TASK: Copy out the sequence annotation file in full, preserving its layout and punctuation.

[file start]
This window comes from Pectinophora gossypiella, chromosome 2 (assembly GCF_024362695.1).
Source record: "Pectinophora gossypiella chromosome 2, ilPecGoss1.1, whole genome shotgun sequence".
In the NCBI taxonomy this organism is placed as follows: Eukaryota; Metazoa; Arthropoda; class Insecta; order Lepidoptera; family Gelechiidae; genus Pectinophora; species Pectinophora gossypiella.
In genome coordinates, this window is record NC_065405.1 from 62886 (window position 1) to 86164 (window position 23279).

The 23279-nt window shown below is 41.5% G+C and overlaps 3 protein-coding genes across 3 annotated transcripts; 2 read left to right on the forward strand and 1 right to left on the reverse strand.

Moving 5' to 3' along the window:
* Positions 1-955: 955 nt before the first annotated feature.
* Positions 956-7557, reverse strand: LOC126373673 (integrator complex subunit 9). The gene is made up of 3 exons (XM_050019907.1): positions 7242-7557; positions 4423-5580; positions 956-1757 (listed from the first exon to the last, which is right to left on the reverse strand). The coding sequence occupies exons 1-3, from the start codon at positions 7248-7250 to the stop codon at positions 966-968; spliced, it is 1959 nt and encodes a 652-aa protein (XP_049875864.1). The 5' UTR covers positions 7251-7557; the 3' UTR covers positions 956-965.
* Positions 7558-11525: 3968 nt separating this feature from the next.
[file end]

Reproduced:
This window comes from Pectinophora gossypiella, chromosome 2 (assembly GCF_024362695.1).
Source record: "Pectinophora gossypiella chromosome 2, ilPecGoss1.1, whole genome shotgun sequence".
In the NCBI taxonomy this organism is placed as follows: Eukaryota; Metazoa; Arthropoda; class Insecta; order Lepidoptera; family Gelechiidae; genus Pectinophora; species Pectinophora gossypiella.
In genome coordinates, this window is record NC_065405.1 from 62886 (window position 1) to 86164 (window position 23279).

The 23279-nt window shown below is 41.5% G+C and overlaps 3 protein-coding genes across 3 annotated transcripts; 2 read left to right on the forward strand and 1 right to left on the reverse strand.

Moving 5' to 3' along the window:
* Positions 1-955: 955 nt before the first annotated feature.
* Positions 956-7557, reverse strand: LOC126373673 (integrator complex subunit 9). The gene is made up of 3 exons (XM_050019907.1): positions 7242-7557; positions 4423-5580; positions 956-1757 (listed from the first exon to the last, which is right to left on the reverse strand). The coding sequence occupies exons 1-3, from the start codon at positions 7248-7250 to the stop codon at positions 966-968; spliced, it is 1959 nt and encodes a 652-aa protein (XP_049875864.1). The 5' UTR covers positions 7251-7557; the 3' UTR covers positions 956-965.
* Positions 7558-11525: 3968 nt separating this feature from the next.